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Burial site could affect project


If any native people are buried on Orchard Point there are shamans in Chippewas of Rama First Nation who can find the them, says band member Mark Douglas.

"We have witches and dowsers who can detect water and minerals and bones underground."

Buried bodies emit vibrations that those with special perception can sense, Douglas told The Packet & Times.

"They give off signals." At this point no one knows

whether there are any graves on the 1.5-hectare site on Lake Simcoe where a 144-unit condominium complex is being proposed by the Orchard Point Development Corporation

Two archaeological assessments done in the last few years have found more than 1,000 artifacts, including a pointed stone projectile point dating back 7,000 years, pottery shards, grinding stones and other primitive tools.

But to this point there has been no evidence of a burial site.

Douglas said an offer last year to let dowsers from Rama walk the property was turned down by the developer.

"They said, 'Thanks, but no thanks.'"

But property owner Ron Sattler told The Packet that nobody approached him or developer Mike Bowering about witching the site for buried bodies.

"They never talked to me or Mike about it."

In 1889 during construction of a Red Cross Hospital on Orchard Point, workers excavating the foundation discovered a skeleton, believed to be the remains of an aboriginal woman.

Silver ornaments buried with the body suggest the woman was buried after contact with Europeans, possibly earlier that century.

Ron Williamson, an archaeologist who has reviewed the two assessments done on the property, suspects there may be other aboriginal burial sites on the property.

"There is a possibility," he said on Thursday during an Ontario Municipal Board hearing into the project.

Williamson is a witness at the hearing for the City of Orillia, which turned down the project last year, triggering an appeal to the OMB by the development corporation

If the project is ultimately approved, the developer is committed to conducting a Stage 4 archaeological assessment on part of the site that might be impacted by the development.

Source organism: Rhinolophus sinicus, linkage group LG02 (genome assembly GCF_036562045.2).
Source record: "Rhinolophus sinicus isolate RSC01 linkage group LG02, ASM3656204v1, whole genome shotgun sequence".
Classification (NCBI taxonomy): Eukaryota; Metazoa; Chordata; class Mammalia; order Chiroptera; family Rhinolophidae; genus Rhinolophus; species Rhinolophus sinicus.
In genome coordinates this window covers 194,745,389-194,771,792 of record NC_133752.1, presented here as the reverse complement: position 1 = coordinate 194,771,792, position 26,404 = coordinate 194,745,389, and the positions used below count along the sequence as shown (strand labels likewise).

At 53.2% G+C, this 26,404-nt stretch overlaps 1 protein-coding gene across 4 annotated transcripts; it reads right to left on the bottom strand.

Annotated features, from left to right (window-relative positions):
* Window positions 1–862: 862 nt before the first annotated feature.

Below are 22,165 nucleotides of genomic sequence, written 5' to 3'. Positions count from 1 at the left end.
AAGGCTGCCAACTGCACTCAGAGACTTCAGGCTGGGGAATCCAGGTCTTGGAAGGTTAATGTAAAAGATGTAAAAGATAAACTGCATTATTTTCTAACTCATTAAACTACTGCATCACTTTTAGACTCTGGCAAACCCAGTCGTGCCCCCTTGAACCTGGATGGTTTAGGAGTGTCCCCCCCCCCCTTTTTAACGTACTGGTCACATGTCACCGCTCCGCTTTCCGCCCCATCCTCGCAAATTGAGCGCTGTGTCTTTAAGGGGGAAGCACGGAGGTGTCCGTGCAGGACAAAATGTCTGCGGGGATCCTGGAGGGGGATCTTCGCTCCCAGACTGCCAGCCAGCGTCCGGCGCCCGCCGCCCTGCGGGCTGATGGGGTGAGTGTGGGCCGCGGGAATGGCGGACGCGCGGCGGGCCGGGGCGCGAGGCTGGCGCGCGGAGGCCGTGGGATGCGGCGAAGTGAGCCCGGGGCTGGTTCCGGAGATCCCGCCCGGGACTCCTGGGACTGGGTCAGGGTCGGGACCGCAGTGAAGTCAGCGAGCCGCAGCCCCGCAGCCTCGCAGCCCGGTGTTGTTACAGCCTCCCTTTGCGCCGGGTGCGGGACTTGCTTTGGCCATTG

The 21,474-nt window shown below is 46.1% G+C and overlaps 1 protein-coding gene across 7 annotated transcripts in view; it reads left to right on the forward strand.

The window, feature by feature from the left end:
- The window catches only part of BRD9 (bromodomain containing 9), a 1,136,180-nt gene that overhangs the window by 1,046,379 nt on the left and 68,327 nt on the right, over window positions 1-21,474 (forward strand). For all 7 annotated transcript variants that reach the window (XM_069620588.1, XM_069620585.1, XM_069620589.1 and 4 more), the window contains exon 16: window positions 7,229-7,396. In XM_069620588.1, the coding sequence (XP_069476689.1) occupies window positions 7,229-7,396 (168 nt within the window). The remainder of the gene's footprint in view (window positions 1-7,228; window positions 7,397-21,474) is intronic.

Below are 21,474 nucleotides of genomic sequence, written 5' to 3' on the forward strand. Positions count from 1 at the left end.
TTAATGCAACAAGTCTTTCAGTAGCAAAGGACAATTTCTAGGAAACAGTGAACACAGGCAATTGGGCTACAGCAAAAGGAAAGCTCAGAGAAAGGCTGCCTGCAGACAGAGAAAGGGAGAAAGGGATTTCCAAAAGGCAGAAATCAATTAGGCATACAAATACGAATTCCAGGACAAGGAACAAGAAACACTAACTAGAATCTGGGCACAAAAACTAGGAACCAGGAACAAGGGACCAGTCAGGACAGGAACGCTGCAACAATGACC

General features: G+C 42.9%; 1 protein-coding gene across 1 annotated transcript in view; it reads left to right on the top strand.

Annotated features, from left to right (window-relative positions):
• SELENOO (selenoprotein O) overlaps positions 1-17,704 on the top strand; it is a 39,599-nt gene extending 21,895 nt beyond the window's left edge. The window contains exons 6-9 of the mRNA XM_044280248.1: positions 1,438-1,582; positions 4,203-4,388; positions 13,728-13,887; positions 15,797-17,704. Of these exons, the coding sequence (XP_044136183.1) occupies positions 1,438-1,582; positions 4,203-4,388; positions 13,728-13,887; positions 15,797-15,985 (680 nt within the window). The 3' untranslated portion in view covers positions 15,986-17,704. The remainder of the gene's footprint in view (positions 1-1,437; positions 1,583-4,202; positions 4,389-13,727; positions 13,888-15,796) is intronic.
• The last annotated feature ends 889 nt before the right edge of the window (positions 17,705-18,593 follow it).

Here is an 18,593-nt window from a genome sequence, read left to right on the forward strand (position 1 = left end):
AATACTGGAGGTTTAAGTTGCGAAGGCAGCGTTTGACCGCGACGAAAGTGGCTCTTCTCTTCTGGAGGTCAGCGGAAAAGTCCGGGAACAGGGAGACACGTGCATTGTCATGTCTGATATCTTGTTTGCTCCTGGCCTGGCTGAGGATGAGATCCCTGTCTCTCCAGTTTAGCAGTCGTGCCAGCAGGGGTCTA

This involves scraping off a foot of topsoil and examining the underlying layers for signs of disturbance.

Any discovery of human remains would bring the project to a dead stop, said Williamson.

Under the Cemetery Act, police and the coroner would have to be notified and further investigation done to determine the age and number of bodies.

If it turned out to be an aboriginal grave, First Nations would have to be contacted about the desired disposition of the remains.

Although bones are sometimes moved from native burial sites, most often a decision is made not to disturb them, Williamson told the board.

"It has happened in the past where requests are made to shift buildings."

When an ossuary containing the remains of hundreds of native people was found during a road widening in Vaughan, the road was redesigned to avoid what the Hurons called "a community of the dead," said Williamson.

Subdivisions have been drastically redesigned and other projects reconfigured after the discovery of native burial sites, said Williamson.

In the event human remains are found on Orchard Point, a protocol has been established following discussions with the developer's archaeologist, Michael Henry, to consult with the Chippewas of Rama and representatives of the Huron-Wendat in Lorette, Que., descendants of the Huron who occupied this area until the collapse of their nation in the mid-1600s.

Williamson told OMB chair Joe Wong it is premature to be planning development on the site before the Stage 4 assessment has been completed.

The developer's plan is to get approval first, then conduct the assessment in the areas where the three main buildings and other structures are slated to be built.

"Why would we pay a million dollars for an assessment before we have permission to build anything?" developer Mike Bowering told The Packet.

Asked if it would really cost that much, he said no, but pointed out such assessments are costly.

A body could be discovered where a building is planned to go, acknowledged David Bronskill, lawyer for the developers.

"That is a risk."

While native dowsers can be hit and miss, Henry said he would be willing to let witches from Rama pace off the Orchard Point property.

"I've heard of cases where it worked." The hearing continues today at 10 a. m.

in a new location -- the Severn Township council chambers.

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